There is much to love about life in Indy, but the status of working women in our state is not one of them.
According to data from the Institute for Women’s Policy Research, as of 2016, Indiana women were at a significant disadvantage in the workplace, both when compared to women in other states, and to men here. Research revealed that men in our biotech-driven economy are 2.6 times more likely to work in STEM fields than women; the date when the pay gap will close, if it continues at its 2016 rate, will be 2082, long after most women currently working in Indiana are retired or dead.
Our wage ratio and share of management and leadership positions both rank 48th in the country. Secondary issues that impact women’s economic participation look grim, as well: only 14.5% of four-year-olds are enrolled in public early education programs; our state neither provides nor requires paid FMLA leave for new mothers or caregivers; and despite our otherwise low cost of living, we rank 19th in the U.S. for cost of infant daycare as a percentage of women’s earnings.
What’s a working Indy woman to do? For many, the answer is to make her own path. Traditional “women’s work” like childcare and housekeeping have almost always been “gig” jobs, meaning they exist outside of the traditional employer/employee structures that provide long-term salaries and at least a modicum of job security, and that most workers are employed directly by the consumers of their services. Residential real estate has long been a woman-dominated field, with women surpassing men in membership in the National Association of Realtors in 1978 and never looking back.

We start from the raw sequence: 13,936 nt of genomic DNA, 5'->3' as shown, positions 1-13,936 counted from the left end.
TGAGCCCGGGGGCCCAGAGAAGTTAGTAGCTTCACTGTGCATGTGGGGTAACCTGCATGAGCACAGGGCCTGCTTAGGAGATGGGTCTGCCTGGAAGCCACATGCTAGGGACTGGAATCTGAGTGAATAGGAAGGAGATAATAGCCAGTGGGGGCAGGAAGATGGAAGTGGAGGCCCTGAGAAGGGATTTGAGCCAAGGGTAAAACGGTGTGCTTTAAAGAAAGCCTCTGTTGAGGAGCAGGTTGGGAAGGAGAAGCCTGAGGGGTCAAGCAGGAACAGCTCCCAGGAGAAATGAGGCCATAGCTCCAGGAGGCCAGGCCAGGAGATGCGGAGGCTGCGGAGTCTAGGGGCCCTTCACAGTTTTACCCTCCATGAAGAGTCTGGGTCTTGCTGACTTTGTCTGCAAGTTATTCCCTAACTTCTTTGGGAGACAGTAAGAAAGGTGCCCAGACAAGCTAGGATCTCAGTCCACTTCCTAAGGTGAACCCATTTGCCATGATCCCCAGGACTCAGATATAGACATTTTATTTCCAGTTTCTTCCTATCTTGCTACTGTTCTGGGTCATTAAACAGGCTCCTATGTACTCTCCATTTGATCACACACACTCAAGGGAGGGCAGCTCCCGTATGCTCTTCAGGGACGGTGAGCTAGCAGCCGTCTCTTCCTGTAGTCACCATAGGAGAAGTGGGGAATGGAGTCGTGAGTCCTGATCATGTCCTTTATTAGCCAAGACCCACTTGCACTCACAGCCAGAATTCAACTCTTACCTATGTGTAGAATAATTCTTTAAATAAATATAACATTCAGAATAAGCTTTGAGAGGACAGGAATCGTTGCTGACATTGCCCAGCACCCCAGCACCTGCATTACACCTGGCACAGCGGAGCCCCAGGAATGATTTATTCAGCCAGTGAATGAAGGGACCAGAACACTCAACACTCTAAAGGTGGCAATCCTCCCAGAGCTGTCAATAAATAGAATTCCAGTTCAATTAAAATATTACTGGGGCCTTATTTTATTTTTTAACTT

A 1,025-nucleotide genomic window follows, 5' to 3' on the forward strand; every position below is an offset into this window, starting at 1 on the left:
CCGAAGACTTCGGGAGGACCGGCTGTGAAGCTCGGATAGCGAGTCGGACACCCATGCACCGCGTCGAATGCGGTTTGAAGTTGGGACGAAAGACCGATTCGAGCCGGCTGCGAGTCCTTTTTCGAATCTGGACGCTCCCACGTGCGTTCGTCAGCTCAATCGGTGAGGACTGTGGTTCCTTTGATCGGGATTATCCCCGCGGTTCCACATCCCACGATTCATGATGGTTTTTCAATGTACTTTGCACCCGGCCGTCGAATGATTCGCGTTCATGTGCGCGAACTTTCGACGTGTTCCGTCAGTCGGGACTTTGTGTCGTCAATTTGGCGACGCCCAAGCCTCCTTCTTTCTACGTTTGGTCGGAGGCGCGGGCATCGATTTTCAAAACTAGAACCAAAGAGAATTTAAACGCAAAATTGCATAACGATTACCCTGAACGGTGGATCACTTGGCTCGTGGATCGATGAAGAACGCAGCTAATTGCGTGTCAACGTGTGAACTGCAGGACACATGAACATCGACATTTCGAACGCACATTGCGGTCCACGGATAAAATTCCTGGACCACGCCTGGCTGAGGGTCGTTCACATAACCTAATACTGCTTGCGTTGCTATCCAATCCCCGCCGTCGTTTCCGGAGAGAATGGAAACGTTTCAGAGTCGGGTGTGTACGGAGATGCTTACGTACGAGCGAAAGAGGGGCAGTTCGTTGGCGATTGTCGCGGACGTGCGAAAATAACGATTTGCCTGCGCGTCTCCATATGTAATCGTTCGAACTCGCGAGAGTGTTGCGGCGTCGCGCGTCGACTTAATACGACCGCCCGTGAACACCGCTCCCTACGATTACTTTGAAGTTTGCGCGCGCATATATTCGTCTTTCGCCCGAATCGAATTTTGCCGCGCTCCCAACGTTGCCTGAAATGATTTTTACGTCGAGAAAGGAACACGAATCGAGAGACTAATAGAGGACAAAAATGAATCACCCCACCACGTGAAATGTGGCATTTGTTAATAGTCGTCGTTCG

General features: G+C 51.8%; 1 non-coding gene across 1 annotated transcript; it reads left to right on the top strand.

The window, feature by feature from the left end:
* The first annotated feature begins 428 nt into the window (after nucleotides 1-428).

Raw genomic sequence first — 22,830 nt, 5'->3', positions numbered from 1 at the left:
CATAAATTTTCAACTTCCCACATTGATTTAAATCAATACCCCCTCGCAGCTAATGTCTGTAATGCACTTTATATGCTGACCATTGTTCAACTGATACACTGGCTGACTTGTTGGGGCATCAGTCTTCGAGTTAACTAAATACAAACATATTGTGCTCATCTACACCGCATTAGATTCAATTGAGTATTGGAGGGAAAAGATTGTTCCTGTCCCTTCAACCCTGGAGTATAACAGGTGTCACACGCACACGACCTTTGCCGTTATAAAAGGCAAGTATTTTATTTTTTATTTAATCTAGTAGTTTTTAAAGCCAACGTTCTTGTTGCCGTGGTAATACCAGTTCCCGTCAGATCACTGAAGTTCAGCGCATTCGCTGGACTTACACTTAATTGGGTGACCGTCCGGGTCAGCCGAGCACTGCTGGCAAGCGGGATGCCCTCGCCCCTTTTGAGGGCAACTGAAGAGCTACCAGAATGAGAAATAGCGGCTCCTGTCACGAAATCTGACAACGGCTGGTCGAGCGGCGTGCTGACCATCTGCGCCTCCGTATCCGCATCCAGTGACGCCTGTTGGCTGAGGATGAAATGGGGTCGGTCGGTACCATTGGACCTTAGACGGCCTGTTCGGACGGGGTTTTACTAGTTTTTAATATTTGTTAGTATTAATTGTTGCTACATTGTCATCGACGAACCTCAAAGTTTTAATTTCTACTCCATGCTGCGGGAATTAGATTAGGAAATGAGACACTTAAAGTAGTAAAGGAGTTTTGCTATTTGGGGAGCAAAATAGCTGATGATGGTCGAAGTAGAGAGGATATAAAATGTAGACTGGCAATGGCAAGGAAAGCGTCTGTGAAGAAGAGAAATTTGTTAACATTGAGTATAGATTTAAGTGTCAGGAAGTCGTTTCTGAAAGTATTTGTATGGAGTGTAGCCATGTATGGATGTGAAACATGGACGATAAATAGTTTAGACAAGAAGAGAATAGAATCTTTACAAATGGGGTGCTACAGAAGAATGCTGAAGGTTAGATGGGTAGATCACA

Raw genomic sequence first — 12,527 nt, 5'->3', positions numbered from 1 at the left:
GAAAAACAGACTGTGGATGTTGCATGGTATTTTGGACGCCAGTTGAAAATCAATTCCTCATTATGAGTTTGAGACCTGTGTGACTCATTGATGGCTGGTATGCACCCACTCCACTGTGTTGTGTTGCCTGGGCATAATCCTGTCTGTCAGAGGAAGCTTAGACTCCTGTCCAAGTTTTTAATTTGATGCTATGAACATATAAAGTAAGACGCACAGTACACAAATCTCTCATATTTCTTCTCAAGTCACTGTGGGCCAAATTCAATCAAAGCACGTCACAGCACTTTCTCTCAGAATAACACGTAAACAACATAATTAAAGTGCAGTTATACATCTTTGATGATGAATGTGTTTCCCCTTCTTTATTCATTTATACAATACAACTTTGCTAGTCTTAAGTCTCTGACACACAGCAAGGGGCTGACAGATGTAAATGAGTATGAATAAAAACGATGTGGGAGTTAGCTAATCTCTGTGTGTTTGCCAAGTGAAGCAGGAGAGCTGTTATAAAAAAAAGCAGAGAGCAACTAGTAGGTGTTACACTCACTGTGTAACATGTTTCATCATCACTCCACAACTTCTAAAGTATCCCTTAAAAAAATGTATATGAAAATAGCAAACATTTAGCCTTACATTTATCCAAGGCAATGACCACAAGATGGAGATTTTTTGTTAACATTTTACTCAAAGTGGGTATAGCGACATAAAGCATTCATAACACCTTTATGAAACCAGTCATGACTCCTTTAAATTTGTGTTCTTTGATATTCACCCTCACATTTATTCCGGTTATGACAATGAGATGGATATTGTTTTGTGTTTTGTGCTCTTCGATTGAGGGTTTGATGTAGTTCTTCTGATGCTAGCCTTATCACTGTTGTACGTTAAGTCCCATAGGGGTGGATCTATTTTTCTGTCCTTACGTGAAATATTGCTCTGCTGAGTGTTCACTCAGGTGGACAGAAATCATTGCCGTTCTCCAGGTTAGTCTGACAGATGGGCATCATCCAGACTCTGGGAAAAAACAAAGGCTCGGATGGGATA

Women in Indy are driving for Uber and Lyft, supplementing their traditional income with MLM and direct marketing programs and online sales of goods, which, of course, many of us need to do to stay afloat, since we make only 72% of the wage a man makes in Indiana for the same work. And in a state with a notable shortage of family-friendly employment policies, it’s no wonder that women with children seek nontraditional forms of work; in 2014, a joint poll by Kaiser Family Foundation, New York Times, and CBS News found that an enormous portion of unemployed “homemakers” would happily re-enter the job market if employers offered more flexibility or more pay (presumably to offset the high costs of childcare and domestic help). In fact, a 2015 study indicated that 71% of women freelancers were freelancing to supplement their incomes, possibly due to the impact of the wage gap, and 58% chose nontraditional work structures to avoid the typical office strictures.
That data underscores the reasons Indianapolis freelance interpreter Hilari Butler Vargo chose to forego a traditional 9 to 5. “The one thing I want my children to be able to definitively say, is their mom was there for them,” she tells Indy Maven.
Having previously worked as a full-time interpreter at the Indiana School for the Deaf and Easter Seals Crossroads, she now loves being in full control of her time and fully available to her three kids and her husband. The disadvantages, including struggles to secure insurance and clients who don’t want to “pay a little woman on time,” don’t begin to offset the advantages of the choice to control her own work life.
Employers talk a good game about work-life balance, but in Indiana, our workforce is not built for it. All the features women report wanting most from employers are largely lacking here, where employment comes on terms that benefit and favor the priorities of men. Turning to gig work allows us to choose how our lives are balanced, but at the cost of security, steady pay, and benefits like health insurance and sick leave. For now, in Indiana, it may be some women’s best option.
Here’s hoping for improvements on all fronts in 2020 so that the women of our state have even more options that make sense for the chosen careers and personal lives.
Victoria Barrett is a regular contributor to Indy Maven.